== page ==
Also "involved in drugs and arrested" is very broad and makes allot of difference. Did he get caught smoking pot on his back porch or was he caught driving while under the influence and arrested in possession of crack cocaine, meth, pcp, ETC. Also how much was he in possession of at the time of arrest.
Deferred adjudication in Texas also depends on the time since the offense. The other thing you must consider is what to tell the school district background check. Normally when a business wants to do a background check they are limited to public record. This means if you had something expunged that it will not show up.
However when you apply to a public school they ask you on their forms if you have ever been arrested and if so what are the details of the arrest. Even if you expunge it they will find out about it when they run a CCH and view you as being dishonest by not telling them upfront.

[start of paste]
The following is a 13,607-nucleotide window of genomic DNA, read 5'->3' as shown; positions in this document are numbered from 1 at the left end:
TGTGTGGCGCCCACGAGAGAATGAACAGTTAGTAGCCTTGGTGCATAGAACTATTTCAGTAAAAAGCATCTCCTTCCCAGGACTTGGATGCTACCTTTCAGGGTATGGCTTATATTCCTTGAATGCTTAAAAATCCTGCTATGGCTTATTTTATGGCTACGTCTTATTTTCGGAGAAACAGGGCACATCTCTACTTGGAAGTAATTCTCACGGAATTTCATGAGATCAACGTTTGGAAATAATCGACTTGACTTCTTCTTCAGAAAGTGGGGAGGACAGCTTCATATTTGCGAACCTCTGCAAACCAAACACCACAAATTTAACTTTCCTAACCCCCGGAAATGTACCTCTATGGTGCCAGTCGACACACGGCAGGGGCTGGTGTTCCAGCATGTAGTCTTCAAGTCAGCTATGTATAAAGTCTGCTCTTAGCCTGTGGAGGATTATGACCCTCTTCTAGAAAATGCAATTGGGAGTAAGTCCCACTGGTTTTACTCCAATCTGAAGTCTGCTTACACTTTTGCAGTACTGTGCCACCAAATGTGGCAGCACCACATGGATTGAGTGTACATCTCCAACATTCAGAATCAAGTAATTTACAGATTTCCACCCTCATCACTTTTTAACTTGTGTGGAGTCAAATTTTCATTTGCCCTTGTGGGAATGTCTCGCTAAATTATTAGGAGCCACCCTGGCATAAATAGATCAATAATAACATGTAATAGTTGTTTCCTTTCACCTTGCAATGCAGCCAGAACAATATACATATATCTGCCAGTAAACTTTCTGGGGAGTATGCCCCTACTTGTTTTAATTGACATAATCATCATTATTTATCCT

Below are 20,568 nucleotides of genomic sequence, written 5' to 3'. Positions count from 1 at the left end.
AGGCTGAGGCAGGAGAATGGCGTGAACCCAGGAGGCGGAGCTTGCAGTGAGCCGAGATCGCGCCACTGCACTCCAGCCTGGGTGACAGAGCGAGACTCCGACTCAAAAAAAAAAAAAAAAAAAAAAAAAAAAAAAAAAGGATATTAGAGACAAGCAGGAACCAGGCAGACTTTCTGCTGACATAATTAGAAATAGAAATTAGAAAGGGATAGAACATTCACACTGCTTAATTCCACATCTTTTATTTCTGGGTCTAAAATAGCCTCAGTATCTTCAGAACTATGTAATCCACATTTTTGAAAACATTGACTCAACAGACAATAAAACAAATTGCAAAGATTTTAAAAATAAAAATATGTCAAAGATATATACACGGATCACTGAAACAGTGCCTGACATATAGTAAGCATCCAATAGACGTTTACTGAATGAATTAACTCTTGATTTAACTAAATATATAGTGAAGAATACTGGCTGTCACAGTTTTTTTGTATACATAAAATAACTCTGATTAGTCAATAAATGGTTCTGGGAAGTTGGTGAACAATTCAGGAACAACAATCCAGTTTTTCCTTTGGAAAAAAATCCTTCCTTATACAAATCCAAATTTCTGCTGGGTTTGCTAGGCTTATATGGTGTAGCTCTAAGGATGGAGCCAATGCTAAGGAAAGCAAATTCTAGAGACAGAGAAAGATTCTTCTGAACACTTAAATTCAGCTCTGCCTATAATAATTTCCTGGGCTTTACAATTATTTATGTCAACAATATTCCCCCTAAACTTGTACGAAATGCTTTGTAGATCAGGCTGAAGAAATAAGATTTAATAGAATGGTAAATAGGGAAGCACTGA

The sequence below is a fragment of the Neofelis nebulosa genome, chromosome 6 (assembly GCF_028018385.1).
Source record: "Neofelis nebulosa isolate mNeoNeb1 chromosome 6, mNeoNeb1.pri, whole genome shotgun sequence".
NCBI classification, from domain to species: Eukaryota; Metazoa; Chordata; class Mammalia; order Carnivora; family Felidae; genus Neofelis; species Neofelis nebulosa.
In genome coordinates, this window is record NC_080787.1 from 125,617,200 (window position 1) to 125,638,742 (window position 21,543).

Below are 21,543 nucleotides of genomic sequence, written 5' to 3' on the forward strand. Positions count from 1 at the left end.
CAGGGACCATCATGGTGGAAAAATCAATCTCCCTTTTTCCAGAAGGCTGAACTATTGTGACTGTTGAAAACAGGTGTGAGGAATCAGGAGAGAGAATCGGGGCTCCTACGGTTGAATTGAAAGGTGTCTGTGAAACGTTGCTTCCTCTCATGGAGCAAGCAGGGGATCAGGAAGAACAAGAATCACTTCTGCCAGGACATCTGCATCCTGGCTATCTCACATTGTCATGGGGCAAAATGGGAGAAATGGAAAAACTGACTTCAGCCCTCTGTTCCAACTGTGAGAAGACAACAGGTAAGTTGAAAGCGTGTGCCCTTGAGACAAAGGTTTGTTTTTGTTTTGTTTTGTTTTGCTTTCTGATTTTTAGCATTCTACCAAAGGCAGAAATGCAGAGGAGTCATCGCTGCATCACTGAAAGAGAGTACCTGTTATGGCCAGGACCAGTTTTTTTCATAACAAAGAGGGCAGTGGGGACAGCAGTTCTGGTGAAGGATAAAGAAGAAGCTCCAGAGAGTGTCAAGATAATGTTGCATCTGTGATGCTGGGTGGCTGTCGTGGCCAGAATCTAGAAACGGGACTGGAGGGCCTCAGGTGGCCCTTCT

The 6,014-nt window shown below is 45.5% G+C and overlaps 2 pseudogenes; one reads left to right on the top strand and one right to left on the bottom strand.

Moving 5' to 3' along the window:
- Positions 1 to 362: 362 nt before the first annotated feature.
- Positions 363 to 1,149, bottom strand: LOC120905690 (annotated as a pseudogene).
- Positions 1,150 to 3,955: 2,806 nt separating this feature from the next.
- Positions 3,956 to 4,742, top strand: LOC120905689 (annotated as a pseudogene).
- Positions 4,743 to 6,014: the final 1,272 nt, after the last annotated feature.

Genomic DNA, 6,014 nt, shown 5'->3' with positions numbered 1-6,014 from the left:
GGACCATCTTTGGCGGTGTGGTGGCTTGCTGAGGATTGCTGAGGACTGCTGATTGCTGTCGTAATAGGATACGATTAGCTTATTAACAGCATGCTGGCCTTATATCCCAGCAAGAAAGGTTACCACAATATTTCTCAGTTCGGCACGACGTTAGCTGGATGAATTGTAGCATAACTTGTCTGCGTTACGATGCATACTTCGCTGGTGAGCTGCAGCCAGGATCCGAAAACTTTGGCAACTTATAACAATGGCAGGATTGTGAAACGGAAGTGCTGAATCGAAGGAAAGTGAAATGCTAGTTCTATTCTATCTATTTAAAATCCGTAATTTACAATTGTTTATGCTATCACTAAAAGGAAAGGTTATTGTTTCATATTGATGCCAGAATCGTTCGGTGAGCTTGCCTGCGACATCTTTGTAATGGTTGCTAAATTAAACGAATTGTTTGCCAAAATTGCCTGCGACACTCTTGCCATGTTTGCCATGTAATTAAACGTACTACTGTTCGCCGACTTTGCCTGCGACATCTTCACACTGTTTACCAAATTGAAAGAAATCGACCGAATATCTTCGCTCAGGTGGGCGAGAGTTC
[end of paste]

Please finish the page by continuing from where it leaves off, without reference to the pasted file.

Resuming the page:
When you sign the background check forms your giving them consent to run a CCH (complete criminal history) and view ALL of your records. This will allow them to see everything from a arrest even if charges were dropped, juvenile records, and anything that was deferred or "expunged".
Allot of it is going to depend on the time since his arrest and what was "nature" of the drug offense. The fact that he teaches science, math and is bilingual is a big plus.
I agree that allot of people make mistakes and that it shouldn't cost them for the rest of their life. I saw this allot when I was a correctional officer before I was a police officer.
I remember we had one guy in his 40s in for 6 months on cocaine possession that had been a college math professor. He had a PHD in mathematics and was an unbelievable teacher. He made the mistake of trying cocaine once at party with some other professors and got hooked. He got arrested for possession and none of the schools would risk employing him .